bellies, scratch for crumbs of food among the feet of this motley cast.
The children have joined me now. In swarms they come, hurtling up the track, pursuing me with chants of “Arnu Swarznegger,  Bruze Lee, Junclode Vundam!” Simulating karate chops, high kicks and beefcake muscles, they have suddenly come alive. For one brief moment, no different from children anywhere. For foreigners are few here and so arouse immediate curiosity. Those that do come rarely stay. Few have time to sit for a while, to chatter, to play and, above all, to listen. They come with nothing and they leave with nothing, for the railway wagons are inhospitable, uninviting and offer little in the way of comfort to the visitor.
The children, their dead eyes sparkling now, jostle around me, pushing, shoving, touching, eager to get a closer look. One or two grasp my hands, help me to my feet, lead me on. Others, naturally shy, hold back, quietly observing me from a distance.
I spend some time here, with my new friends. But can I really call them my “friends” when I know, in no time at all, I shall be leaving them ? I shall go home and, in all probability, I will forget them. And yet, I know there is this feeling, they will continue to haunt me, these railway children of Saatli, these images of despair, so young, so vulnerable, so needy.
It is evening now. Dusk’s shadows, distorted and kicked in all directions by the unpredictable winds, throw dancing patterns over the broiling, dusty ground, flickering images, like a monochromatic kaleidoscope. The sun, falling in the west, vast, shimmering and aflame, paints the sky cinnamon. Plumes of cinder smoke, gusting from the factory chimney stack, release a delicate network of fluffy ashen threads across its sinking path.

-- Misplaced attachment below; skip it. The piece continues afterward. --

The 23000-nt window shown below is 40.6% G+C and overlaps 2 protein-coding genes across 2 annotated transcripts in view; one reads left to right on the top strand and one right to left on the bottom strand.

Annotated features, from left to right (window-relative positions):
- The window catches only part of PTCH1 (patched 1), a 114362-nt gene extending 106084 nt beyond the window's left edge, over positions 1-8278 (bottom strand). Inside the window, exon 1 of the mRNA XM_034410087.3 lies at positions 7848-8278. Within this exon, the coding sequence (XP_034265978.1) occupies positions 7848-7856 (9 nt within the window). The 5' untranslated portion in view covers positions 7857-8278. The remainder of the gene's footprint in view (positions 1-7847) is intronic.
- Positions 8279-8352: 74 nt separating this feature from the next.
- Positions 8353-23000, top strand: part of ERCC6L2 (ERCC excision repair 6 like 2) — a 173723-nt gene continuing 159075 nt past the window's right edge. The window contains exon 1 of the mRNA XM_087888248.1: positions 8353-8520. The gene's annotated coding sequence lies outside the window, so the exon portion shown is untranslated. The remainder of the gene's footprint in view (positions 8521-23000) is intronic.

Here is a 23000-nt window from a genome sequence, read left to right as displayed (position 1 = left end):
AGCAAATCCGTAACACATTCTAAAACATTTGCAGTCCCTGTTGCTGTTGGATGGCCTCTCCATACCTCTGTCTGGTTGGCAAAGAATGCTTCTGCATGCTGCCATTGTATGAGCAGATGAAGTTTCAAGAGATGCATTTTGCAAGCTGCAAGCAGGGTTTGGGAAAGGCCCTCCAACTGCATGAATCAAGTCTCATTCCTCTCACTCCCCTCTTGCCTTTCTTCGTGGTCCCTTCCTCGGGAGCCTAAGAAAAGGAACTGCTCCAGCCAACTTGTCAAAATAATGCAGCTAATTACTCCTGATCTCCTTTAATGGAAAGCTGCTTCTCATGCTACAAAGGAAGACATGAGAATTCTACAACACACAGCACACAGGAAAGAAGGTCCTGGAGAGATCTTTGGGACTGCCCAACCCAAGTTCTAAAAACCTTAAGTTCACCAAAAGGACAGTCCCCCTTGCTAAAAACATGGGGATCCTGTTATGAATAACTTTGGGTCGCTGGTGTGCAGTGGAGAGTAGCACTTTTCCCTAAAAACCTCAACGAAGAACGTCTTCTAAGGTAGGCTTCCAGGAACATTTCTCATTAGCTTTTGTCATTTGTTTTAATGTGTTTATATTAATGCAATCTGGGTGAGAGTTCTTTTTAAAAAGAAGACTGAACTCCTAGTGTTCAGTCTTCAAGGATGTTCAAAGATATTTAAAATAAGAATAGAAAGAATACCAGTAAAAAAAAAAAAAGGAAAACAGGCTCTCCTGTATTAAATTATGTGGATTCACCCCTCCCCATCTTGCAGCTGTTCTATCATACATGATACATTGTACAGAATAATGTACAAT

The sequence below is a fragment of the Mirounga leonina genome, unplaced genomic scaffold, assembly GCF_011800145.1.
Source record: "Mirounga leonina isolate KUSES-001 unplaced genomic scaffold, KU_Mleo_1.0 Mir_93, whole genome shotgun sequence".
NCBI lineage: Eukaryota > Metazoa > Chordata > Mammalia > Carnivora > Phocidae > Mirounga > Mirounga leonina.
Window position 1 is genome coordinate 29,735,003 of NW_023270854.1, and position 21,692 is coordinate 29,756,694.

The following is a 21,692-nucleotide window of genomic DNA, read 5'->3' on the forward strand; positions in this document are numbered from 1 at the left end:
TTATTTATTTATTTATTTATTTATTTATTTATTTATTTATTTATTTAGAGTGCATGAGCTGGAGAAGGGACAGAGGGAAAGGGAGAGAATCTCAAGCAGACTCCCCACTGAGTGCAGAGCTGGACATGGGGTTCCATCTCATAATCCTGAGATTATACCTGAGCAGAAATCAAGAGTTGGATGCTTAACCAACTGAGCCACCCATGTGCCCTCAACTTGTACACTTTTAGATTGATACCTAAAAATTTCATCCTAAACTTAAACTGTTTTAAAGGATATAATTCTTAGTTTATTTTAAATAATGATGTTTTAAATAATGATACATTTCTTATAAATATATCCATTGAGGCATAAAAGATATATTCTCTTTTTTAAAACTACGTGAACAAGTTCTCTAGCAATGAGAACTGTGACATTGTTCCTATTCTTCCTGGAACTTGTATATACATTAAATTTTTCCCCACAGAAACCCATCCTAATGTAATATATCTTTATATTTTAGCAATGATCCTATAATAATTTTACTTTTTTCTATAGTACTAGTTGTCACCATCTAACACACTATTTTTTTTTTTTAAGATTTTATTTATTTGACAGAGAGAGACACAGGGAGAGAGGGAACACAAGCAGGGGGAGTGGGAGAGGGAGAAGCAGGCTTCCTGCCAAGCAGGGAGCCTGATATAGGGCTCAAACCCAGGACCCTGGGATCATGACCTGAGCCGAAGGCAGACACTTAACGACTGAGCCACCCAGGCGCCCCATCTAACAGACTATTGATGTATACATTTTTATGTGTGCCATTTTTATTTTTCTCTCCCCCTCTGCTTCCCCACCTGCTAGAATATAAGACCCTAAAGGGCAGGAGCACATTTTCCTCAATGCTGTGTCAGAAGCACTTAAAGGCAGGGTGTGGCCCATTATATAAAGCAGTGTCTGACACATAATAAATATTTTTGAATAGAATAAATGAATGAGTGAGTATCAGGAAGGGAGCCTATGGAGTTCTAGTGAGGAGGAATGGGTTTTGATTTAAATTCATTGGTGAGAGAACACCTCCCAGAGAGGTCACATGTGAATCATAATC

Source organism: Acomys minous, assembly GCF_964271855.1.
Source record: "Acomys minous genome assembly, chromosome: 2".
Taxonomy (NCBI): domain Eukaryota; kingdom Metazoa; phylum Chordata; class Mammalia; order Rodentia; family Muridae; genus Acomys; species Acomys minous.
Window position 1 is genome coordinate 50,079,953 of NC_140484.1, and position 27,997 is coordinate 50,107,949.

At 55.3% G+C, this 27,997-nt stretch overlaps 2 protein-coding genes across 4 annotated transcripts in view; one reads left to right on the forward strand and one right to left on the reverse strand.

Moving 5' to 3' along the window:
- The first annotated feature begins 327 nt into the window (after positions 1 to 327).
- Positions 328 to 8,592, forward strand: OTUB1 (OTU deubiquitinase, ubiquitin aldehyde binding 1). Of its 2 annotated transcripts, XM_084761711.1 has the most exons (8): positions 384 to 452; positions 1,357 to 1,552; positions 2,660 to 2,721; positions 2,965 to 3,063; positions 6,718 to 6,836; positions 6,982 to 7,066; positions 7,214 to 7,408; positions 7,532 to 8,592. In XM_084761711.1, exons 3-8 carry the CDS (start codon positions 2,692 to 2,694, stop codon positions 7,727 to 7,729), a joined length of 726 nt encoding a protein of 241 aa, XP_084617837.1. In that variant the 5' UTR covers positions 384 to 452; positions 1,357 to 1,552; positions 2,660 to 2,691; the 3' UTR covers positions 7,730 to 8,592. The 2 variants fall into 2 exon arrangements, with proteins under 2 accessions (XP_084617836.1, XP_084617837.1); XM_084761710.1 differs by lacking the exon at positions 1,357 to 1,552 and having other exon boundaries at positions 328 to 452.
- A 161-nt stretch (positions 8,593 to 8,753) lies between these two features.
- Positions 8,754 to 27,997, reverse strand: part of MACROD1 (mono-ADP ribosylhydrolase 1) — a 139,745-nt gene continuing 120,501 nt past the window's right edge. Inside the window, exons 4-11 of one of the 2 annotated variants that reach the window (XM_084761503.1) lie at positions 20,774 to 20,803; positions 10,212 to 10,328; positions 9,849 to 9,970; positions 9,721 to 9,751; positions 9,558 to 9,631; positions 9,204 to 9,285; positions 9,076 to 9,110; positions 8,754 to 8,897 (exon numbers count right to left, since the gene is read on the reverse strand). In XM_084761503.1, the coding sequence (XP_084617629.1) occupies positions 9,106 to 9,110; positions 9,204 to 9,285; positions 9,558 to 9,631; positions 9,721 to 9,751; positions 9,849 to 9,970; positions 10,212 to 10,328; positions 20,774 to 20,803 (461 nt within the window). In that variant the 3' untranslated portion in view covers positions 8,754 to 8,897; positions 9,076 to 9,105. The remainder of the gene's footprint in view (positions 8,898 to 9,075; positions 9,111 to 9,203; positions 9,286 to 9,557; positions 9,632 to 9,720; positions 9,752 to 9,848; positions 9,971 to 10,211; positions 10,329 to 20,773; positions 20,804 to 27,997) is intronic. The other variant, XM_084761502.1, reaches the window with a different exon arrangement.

I watch in silence, holding a child’s hand, as the gently fading rays turn to a soft, golden apricot before finally being swallowed up by the welcoming earth. I squeeze that little hand in mine. I must go home now. Night comes swiftly here in Saatli. But no matter how dark it becomes, no matter where I am, wherever I go I will still see those children’s eyes, not normal children’s eyes. Eyes of children, old beyond their years.
Caroline Kennedy is the In-Country Co-ordinator of Leonard Cheshire International in Azerbaijan, working with refugees with disabilities.
I love reading fiction but I definitely prefer writing non-fiction. I think this is because I have always been fascinated by people’s personal stories. Sometimes these stories can truly be stranger than fiction. I believe there is something unique in everyone’s life. And that everyone’s life is worth documenting. It’s incredible to me how often I have heard someone say, “Oh, your life sounds so extraordinary. Mine is very boring and mundane in comparison.” And yet, if I talk to that person long enough I can always find something special and unique that is worth writing down. This, for me, is the thrill of writing non-fiction.
Yes, indeed, I have had writer’s block. Sometimes it can last not just weeks but months. I used to stress about it a lot and try to force myself to write when clearly nothing was going to emerge on the page. I have since learnt the best way to deal with writer’s block is to ignore it, find something else creative to do – in my case making elaborate belts, necklaces and bags - anything just to keep my fingers busy and my mind off the fact that I have temporarily lost the ability or the desire to write. This usually works for me. And, at least, when I finally the words do start flowing again, I have produced something in the interim that is creative and that I can sell or give away as presents.
I love to travel. I love to meet new people, see new places, taste new food and learn about different cultures, religions and customs. Living and working with refugees with disabilities and with indigenous communities gives me so much pleasure. Listening to their stories, learning about their lives and seeing for myself how content they are with what we, in the West, would consider so little. So many of us forget today that simple living can often be the most satisfying life to lead. I would love one day to show my grandchildren how to live simply and how much pleasure there is in scaling down one’s life to the minimum.